In recent months a slew of vile white women—nicknamed Karens—have called the police on Black and Brown people simply for existing. Whether it be listening to music in a park or walking the dog, some white women are threatened by the mere presence of BIPOC and call 911 for illegitimate complaints which seriously put the person of color’s life at risk as police are known for their deadly violence towards “suspects” of color. Let’s call these wrongful calls what they are–hate crimes.
In San Francisco, a couple called the police on a man who wrote “Black Lives Matter” in chalk in front of his Pacific Heights home. The northern Californian city has had enough of this nonsense and introduced a bill in July to make racially-motivated phone calls to 911 illegal. The San Francisco Board of Supervisors unanimously passed the progressive CAREN Act bill. The ironic acronym may be a nod to the insulting moniker given to these delusional white women but it stands for Caution Against Racial and Exploitative Non-Emergencies.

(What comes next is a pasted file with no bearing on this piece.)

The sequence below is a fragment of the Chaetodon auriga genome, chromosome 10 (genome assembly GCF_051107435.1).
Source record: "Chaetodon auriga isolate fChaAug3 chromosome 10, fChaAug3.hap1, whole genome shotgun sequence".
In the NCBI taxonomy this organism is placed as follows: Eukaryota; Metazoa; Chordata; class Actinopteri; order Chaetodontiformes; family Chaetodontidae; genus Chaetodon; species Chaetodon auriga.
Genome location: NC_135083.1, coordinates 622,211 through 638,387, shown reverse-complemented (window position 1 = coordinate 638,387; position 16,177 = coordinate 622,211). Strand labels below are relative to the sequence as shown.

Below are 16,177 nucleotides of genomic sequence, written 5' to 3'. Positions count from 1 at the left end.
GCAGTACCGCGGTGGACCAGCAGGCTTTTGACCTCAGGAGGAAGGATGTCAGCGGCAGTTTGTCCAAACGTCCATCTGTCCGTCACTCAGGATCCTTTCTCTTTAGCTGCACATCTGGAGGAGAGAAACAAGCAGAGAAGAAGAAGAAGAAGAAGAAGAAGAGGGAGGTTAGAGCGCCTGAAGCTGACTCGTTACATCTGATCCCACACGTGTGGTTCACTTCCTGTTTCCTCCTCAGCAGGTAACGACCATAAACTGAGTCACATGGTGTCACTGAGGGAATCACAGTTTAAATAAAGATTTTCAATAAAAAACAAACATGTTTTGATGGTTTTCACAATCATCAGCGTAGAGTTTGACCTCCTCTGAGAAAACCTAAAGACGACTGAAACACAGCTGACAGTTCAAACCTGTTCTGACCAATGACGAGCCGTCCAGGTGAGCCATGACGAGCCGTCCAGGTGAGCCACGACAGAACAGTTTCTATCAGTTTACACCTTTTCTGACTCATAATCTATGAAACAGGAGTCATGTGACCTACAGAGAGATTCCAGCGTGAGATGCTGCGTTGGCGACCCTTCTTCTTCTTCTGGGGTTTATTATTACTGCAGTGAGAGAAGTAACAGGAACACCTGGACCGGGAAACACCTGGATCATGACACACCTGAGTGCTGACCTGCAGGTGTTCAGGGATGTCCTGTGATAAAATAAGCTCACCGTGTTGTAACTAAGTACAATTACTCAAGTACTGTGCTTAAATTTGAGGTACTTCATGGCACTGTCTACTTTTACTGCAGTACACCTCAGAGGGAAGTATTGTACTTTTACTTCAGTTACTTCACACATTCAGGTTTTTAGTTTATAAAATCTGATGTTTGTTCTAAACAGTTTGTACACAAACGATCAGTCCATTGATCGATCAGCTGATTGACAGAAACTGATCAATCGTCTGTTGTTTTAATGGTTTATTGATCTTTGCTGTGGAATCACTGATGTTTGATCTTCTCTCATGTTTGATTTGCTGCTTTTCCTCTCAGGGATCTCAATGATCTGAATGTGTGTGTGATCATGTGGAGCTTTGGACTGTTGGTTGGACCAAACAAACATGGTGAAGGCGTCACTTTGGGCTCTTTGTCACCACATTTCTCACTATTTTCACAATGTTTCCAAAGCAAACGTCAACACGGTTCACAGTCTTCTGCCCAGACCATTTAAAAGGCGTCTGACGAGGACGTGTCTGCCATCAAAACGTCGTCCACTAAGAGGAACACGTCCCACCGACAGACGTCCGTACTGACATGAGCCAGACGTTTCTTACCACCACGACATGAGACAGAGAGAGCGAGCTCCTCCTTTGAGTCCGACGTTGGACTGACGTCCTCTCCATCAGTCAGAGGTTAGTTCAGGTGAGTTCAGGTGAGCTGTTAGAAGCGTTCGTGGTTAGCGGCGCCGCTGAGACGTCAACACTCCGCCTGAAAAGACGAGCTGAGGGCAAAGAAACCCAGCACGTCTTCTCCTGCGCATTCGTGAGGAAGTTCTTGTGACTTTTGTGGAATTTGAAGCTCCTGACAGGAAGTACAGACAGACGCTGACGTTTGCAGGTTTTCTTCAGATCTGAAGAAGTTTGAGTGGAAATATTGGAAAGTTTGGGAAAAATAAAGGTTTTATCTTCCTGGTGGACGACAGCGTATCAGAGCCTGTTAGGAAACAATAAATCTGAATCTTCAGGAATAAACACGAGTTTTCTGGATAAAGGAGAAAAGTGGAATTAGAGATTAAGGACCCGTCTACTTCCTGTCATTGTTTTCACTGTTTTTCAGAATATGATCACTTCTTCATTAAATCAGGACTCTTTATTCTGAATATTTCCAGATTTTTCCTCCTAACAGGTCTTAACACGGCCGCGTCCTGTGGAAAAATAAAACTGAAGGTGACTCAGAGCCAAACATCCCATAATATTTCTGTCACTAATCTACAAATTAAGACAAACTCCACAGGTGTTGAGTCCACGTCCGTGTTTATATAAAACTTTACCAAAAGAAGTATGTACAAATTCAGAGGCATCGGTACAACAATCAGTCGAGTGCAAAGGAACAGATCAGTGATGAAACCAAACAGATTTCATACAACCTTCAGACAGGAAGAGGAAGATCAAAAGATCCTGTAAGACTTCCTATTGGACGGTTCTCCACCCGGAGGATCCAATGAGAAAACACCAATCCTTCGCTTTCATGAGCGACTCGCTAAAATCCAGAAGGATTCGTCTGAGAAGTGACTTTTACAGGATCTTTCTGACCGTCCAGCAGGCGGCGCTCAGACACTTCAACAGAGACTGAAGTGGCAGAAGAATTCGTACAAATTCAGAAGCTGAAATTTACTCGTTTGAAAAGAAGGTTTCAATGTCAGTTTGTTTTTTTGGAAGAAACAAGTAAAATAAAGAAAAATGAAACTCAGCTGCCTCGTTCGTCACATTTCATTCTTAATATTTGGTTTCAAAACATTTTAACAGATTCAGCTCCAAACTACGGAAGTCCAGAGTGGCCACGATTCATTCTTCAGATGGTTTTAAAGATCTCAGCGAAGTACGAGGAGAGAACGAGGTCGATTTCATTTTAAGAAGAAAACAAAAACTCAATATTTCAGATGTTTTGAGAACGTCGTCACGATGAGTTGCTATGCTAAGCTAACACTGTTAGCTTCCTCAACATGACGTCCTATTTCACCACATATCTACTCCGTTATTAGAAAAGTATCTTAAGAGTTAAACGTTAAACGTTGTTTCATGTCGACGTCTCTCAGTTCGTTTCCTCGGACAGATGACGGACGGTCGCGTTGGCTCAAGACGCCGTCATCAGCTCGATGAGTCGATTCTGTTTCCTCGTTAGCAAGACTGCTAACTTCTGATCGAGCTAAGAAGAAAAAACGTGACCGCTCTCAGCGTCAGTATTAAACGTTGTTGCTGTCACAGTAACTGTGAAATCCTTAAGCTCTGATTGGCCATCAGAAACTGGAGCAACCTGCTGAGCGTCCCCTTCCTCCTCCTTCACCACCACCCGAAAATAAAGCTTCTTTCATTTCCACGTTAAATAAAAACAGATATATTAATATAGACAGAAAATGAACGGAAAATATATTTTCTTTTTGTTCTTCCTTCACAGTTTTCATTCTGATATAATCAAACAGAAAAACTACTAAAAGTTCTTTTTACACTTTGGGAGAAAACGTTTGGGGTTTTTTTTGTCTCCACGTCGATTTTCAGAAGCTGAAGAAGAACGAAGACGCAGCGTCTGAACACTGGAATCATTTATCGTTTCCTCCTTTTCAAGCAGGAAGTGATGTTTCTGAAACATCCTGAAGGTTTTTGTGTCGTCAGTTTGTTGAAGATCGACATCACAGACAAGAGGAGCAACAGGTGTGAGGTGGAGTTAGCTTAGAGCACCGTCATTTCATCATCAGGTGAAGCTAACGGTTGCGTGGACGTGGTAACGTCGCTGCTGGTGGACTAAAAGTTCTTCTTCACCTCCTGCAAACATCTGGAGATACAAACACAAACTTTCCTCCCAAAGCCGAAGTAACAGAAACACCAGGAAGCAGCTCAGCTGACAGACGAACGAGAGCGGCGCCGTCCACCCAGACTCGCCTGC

The CAREN Act aims to “prevent false emergency calls with the specific intent to discriminate against a person or otherwise infringe the person’s rights or cause the person specified harms on the basis of the person’s race, color, ancestry, national origin, place of birth, sex, age, religion, creed, disability, sexual orientation, gender identity, weight, or height,” according to a press release.
These calls to emergency personnel are a waste of precious resources needed for those who truly call in with a life-threatening crisis, not the unnecessary policing of people of color. The racist calls, which often are based on false accusations, have always been a no-no as frivolous 911 calls are prohibited. The new legislation sets a concrete regulation that allows civil penalties of at least $1,000 for wrongful calls to attempt to dispatch police. People now have the right to sue a 911 caller in civil court. Ideally, people will start to think twice before calling the police over legal activities, such as listening to music or bird watching.
Shamann Walton, a member of the board, tweeted “911 calls, are not customer service for people’s racism.” Hopefully, the Caret act will set precedent for the rest of the nation. Other cities and states should follow suit with similar legislation to protect BIPOC from disturbing and downright dangerous behavior from Karens.